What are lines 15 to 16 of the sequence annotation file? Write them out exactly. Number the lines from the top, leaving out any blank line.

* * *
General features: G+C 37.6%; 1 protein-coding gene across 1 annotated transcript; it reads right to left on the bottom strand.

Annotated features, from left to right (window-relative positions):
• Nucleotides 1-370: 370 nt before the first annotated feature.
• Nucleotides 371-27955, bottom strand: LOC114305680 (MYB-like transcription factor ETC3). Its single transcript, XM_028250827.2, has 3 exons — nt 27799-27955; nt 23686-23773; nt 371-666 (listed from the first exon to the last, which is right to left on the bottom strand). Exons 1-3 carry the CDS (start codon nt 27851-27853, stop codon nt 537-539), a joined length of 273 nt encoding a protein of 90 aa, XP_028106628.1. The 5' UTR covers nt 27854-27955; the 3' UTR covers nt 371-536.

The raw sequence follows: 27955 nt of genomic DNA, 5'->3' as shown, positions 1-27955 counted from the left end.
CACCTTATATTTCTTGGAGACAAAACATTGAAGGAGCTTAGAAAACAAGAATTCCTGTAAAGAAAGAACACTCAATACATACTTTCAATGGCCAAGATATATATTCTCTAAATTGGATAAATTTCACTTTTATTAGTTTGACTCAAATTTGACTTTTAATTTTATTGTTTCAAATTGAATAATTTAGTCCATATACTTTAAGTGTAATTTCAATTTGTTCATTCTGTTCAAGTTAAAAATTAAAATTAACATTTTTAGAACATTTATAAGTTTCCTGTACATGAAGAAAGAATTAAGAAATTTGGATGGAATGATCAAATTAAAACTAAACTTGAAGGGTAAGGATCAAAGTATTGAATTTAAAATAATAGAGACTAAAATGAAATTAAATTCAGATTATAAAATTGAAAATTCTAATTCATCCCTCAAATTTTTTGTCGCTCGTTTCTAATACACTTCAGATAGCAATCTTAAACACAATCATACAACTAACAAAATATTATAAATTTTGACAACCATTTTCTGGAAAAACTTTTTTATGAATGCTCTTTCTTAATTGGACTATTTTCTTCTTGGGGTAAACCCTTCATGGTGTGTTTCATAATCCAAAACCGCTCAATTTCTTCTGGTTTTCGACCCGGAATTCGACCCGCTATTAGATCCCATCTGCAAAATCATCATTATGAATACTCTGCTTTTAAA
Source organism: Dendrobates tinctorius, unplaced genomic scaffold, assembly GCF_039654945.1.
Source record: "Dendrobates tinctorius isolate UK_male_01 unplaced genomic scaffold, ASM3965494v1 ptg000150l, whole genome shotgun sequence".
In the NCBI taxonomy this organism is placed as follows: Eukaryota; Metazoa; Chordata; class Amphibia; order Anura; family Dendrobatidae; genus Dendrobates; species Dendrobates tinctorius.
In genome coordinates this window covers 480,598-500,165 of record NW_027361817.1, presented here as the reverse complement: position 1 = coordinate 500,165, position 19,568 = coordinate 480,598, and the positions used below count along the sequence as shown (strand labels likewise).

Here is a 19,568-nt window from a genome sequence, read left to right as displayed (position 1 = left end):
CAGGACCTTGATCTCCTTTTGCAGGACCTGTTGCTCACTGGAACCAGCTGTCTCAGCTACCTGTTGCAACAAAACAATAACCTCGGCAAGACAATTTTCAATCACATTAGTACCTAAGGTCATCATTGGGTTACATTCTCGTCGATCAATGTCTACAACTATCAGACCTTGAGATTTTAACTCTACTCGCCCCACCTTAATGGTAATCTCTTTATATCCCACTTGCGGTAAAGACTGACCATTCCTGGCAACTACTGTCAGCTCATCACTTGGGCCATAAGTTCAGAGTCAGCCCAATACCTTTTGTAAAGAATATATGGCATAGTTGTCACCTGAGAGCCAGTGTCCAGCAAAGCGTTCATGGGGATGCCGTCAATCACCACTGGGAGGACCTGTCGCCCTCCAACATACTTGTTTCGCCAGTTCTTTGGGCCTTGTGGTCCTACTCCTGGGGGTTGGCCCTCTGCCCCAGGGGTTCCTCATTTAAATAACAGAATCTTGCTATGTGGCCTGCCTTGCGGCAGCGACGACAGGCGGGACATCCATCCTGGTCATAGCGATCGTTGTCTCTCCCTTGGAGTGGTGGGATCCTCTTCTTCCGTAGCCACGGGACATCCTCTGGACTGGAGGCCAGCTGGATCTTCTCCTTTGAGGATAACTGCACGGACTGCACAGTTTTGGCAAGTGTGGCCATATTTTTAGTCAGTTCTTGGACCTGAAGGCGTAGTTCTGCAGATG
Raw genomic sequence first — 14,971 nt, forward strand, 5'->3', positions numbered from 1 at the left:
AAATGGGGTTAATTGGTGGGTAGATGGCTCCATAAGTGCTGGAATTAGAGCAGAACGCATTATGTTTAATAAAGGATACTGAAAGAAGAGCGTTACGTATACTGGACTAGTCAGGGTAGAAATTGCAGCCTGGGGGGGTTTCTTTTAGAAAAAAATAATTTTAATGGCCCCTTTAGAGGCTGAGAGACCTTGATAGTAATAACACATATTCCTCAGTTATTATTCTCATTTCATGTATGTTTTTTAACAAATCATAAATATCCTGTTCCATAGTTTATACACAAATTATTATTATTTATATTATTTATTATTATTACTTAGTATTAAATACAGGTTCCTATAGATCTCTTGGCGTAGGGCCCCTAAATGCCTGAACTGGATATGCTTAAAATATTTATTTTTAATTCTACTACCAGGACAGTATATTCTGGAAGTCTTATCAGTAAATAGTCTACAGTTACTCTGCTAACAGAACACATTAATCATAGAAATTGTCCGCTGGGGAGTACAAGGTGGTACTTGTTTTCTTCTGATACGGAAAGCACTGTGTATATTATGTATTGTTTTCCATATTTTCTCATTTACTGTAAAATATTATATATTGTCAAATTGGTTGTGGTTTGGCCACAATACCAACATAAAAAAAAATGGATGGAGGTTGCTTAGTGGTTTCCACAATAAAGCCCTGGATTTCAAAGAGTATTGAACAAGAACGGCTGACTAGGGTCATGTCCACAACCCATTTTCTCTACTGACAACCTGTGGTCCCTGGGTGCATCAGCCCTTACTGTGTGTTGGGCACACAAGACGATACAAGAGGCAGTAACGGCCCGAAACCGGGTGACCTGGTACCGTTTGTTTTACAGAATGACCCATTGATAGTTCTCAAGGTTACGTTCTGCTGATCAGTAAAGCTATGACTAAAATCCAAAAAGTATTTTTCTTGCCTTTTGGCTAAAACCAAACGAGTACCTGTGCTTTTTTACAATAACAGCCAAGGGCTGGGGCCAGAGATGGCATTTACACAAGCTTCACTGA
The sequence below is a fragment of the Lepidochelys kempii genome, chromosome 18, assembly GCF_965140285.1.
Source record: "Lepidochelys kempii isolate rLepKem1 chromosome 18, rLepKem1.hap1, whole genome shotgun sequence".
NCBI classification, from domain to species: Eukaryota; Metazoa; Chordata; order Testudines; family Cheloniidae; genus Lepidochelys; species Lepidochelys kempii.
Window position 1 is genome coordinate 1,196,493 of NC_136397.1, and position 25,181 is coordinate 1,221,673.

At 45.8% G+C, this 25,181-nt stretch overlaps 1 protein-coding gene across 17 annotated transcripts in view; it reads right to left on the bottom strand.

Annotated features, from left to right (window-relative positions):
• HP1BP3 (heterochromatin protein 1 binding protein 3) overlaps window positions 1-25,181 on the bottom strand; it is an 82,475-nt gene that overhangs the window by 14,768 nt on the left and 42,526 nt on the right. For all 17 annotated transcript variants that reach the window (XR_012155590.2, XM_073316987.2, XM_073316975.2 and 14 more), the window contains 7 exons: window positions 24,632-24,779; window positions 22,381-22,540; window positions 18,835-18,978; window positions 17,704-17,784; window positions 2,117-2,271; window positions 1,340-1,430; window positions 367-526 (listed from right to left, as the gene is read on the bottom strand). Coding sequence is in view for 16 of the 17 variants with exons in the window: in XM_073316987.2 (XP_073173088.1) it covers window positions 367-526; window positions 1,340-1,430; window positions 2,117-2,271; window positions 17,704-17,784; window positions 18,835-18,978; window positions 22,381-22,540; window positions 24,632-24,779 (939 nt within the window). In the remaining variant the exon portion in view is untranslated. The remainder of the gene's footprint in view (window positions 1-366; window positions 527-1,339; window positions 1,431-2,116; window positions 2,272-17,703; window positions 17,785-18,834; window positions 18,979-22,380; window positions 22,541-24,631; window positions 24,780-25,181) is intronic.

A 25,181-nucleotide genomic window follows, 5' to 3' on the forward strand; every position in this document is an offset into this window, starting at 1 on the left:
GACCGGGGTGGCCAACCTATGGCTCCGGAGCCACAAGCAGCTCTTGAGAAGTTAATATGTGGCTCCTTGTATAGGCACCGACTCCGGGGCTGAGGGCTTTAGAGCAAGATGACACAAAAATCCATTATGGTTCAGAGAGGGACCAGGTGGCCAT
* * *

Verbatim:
The sequence below is a fragment of the Lepidochelys kempii genome, chromosome 18, assembly GCF_965140285.1.
Source record: "Lepidochelys kempii isolate rLepKem1 chromosome 18, rLepKem1.hap1, whole genome shotgun sequence".